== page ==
Two U.S. service members were killed Wednesday when a NATO convoy came under attack outside the southern Afghan city of Kandahar, according to the Pentagon. It was not immediately clear how many people were wounded in the violence, which unfolded near an American base.
The Taliban quickly claimed responsibility for the bombing, saying a militant carried out a suicide attack with a truck packed with explosives.
NATO's Resolute Support mission in the country confirmed an assault on its convoy but did not offer further details. "We are working to gather additional information as quickly as possible," the coalition said in a statement.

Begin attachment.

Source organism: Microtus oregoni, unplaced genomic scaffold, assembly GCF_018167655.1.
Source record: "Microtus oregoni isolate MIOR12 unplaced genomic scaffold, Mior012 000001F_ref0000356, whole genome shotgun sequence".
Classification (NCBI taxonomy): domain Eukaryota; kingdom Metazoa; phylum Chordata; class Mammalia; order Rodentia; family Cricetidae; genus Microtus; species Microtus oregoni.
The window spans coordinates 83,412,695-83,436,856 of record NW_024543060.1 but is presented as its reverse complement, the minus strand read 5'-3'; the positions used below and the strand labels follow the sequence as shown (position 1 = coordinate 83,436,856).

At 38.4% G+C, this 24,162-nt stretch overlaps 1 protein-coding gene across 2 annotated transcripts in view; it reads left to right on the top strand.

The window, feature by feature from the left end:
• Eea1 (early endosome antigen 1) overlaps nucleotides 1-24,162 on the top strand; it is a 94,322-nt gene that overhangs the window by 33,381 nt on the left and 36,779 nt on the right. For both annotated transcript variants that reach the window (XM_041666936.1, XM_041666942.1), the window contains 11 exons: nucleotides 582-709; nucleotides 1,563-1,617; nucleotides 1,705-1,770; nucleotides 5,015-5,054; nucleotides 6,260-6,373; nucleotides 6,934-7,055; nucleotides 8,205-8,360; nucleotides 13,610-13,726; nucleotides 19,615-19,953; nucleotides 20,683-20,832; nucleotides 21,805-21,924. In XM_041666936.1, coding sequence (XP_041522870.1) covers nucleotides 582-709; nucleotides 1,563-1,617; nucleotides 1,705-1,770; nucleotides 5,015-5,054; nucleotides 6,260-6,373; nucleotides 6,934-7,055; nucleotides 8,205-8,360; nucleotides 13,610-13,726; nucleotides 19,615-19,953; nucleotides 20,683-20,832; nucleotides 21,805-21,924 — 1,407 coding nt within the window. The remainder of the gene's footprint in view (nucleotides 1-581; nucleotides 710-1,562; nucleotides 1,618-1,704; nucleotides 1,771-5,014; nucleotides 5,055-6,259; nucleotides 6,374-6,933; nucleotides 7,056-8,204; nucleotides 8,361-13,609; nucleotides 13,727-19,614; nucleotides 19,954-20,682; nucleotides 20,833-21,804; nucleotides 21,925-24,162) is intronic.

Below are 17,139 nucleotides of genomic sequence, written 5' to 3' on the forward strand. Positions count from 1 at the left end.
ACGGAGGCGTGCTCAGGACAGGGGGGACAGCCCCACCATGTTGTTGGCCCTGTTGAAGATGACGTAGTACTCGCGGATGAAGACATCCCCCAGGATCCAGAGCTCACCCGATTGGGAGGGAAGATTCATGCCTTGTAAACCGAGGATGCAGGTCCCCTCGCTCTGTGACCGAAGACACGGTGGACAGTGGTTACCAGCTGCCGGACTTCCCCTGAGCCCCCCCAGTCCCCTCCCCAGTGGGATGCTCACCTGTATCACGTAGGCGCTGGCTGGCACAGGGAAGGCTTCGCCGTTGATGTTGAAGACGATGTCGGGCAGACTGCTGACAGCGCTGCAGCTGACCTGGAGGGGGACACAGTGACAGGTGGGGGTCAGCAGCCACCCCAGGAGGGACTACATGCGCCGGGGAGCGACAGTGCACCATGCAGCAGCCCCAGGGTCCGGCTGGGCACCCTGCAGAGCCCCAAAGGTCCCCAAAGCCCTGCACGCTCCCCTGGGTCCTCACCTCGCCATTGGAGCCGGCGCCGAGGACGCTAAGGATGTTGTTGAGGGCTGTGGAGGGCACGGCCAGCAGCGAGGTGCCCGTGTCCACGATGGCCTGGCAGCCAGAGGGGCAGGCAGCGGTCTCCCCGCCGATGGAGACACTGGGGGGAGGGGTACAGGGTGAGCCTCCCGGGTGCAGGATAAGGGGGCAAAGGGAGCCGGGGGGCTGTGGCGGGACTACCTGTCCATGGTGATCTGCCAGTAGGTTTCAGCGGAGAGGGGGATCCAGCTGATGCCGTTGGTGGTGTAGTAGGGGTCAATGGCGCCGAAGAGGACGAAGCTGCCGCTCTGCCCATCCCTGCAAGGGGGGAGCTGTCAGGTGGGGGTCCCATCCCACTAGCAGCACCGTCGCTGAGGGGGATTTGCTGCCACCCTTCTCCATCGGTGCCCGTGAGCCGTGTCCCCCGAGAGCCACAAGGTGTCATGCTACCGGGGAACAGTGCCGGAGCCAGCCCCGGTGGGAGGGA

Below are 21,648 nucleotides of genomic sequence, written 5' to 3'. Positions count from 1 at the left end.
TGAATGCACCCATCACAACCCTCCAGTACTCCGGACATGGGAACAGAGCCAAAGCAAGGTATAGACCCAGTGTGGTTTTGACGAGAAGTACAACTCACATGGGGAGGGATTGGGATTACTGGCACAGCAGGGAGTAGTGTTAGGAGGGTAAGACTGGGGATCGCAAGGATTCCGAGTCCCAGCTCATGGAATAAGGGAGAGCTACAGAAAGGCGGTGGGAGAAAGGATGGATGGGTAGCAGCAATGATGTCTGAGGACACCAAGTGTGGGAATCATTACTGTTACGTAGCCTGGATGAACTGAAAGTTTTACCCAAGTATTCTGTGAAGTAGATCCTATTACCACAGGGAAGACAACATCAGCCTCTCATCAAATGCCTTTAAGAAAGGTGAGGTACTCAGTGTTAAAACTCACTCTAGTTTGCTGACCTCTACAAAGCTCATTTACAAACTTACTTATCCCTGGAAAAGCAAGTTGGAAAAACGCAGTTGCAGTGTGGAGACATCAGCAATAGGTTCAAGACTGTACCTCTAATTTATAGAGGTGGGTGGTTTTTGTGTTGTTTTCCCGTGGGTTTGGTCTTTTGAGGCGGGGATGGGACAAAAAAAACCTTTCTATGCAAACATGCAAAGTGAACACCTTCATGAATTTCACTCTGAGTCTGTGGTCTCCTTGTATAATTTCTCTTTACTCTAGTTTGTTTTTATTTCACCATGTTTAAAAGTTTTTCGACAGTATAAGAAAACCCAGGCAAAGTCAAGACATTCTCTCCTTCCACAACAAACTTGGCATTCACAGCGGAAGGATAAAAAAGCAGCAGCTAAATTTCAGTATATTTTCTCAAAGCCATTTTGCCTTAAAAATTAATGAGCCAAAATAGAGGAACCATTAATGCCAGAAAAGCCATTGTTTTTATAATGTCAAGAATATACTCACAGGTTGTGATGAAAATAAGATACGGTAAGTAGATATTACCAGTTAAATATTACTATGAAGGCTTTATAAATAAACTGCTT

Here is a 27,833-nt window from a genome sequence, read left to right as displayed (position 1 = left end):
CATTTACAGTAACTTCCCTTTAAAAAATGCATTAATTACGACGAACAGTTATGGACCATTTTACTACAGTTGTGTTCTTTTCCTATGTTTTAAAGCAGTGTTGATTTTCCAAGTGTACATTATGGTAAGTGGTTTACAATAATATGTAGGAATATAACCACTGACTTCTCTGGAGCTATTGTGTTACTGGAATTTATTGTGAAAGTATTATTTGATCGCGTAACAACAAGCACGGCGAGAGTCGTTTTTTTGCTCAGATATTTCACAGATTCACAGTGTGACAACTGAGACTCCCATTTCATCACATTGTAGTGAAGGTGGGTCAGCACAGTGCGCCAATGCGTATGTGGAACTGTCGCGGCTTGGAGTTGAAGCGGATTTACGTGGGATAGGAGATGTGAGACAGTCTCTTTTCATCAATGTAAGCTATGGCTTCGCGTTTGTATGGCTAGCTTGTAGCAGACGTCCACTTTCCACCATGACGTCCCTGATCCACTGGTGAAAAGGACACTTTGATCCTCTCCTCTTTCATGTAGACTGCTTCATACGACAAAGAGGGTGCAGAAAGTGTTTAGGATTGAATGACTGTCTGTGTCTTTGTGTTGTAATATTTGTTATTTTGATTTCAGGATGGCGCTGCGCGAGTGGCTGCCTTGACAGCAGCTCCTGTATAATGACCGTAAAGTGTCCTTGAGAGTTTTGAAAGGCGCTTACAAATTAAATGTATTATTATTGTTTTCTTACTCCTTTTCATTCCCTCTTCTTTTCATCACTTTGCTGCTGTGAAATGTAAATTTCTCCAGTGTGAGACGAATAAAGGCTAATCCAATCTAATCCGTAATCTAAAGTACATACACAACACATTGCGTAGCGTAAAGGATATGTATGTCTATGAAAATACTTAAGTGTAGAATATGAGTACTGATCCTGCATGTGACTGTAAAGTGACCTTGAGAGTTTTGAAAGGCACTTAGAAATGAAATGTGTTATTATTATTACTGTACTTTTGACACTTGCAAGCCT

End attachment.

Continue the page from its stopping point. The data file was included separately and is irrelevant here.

As NPR's Tom Bowman notes, the Taliban rose to prominence first in Kandahar Province in the 1990s, but in recent years, U.S. and Afghan forces have largely pushed the militant group from the area.
"The last American combat deaths in Kandahar were in 2014," Tom says, "but during the past year, the Taliban have made inroads once again in Kandahar."
The Pentagon is considering sending nearly 4,000 more troops to the country to train their Afghan counterparts, joining a U.S. contingent that currently numbers roughly 8,500.